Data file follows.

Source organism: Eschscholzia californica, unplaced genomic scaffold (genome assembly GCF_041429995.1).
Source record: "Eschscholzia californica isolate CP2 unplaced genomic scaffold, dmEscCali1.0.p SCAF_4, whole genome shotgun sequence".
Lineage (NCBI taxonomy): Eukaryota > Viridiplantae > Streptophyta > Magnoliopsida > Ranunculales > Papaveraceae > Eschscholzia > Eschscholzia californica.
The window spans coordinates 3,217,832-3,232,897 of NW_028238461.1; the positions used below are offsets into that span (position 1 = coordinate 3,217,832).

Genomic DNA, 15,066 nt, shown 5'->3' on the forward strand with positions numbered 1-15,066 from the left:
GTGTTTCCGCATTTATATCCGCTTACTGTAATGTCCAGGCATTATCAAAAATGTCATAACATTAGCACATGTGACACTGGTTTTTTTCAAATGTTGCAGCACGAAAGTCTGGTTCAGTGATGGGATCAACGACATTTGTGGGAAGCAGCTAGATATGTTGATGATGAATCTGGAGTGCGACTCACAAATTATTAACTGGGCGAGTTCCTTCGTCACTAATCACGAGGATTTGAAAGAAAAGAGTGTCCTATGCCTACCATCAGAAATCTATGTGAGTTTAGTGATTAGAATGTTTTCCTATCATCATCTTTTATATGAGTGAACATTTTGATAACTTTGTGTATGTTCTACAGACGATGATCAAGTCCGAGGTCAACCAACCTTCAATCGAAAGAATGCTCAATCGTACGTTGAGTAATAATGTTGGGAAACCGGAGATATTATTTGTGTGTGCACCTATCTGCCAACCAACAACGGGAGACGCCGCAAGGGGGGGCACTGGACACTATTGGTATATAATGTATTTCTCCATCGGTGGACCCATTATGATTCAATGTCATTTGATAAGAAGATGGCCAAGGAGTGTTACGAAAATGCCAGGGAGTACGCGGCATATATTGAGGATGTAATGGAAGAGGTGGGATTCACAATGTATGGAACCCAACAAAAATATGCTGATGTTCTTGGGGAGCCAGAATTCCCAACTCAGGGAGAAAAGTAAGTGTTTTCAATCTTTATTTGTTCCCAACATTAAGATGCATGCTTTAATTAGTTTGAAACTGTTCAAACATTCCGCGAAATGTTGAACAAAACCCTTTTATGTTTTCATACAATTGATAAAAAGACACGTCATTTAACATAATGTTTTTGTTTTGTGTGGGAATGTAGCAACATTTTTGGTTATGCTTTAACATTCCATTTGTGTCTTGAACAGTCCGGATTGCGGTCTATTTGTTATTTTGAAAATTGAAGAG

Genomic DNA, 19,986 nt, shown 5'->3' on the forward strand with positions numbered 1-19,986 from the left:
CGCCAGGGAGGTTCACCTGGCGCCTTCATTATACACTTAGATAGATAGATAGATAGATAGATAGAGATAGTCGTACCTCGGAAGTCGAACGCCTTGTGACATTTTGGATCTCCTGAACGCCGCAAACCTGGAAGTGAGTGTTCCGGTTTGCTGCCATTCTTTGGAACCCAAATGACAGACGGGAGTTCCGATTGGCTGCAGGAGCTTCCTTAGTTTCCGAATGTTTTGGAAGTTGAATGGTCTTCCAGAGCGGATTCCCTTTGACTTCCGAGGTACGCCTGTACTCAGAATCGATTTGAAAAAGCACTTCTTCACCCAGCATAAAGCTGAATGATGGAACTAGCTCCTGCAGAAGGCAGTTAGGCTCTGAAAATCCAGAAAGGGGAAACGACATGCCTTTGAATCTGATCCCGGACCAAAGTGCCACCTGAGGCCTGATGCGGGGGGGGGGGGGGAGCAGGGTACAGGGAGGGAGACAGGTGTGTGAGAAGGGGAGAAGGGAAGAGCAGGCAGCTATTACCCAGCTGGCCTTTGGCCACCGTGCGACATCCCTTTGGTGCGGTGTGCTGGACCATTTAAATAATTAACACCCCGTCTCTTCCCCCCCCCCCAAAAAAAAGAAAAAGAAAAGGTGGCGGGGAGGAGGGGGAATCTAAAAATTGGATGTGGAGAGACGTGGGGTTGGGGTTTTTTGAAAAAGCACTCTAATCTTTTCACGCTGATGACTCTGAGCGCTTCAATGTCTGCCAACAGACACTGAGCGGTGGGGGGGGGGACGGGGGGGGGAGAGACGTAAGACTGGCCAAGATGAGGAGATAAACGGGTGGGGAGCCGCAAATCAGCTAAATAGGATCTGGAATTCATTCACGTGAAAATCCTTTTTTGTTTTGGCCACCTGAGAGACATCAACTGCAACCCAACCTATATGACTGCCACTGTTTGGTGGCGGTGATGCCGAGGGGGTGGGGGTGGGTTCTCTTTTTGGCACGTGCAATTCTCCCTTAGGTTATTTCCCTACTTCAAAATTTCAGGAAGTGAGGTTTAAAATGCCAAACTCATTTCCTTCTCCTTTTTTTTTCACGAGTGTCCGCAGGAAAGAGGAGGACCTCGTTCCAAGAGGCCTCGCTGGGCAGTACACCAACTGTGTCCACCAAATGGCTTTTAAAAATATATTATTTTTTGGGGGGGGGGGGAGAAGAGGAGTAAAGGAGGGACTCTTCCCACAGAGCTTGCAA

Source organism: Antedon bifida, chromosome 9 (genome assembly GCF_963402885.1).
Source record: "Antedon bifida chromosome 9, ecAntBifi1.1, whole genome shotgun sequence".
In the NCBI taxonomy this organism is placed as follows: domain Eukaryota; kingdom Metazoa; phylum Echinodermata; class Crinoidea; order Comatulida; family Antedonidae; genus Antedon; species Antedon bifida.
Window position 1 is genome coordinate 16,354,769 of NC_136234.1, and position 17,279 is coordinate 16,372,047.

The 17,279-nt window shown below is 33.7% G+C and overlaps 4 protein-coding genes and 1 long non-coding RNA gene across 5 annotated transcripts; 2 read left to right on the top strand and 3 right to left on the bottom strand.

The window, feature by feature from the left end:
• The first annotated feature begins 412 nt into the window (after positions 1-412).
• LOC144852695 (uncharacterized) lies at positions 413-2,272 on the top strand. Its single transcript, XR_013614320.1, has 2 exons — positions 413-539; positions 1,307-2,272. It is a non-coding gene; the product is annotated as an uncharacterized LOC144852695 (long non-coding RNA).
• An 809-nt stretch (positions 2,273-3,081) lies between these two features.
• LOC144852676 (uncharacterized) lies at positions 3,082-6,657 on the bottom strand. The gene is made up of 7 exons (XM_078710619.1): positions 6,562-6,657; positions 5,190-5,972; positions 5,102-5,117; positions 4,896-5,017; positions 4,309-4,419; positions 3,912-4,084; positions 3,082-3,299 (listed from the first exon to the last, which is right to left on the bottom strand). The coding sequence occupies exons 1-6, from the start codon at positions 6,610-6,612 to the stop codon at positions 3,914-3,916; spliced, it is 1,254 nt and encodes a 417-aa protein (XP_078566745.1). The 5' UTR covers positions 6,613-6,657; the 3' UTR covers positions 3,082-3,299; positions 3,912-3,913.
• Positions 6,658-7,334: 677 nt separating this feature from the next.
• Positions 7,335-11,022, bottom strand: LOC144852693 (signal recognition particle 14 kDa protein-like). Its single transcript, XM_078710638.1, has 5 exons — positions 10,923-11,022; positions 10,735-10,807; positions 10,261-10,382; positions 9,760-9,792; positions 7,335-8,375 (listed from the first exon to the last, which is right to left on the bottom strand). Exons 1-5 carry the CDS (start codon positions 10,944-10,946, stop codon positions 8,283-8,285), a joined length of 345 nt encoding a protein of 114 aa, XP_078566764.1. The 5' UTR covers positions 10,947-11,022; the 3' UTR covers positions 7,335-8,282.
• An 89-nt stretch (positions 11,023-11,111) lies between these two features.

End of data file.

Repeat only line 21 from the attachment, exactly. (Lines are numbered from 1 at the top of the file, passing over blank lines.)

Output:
• An 89-nt stretch (positions 11,023-11,111) lies between these two features.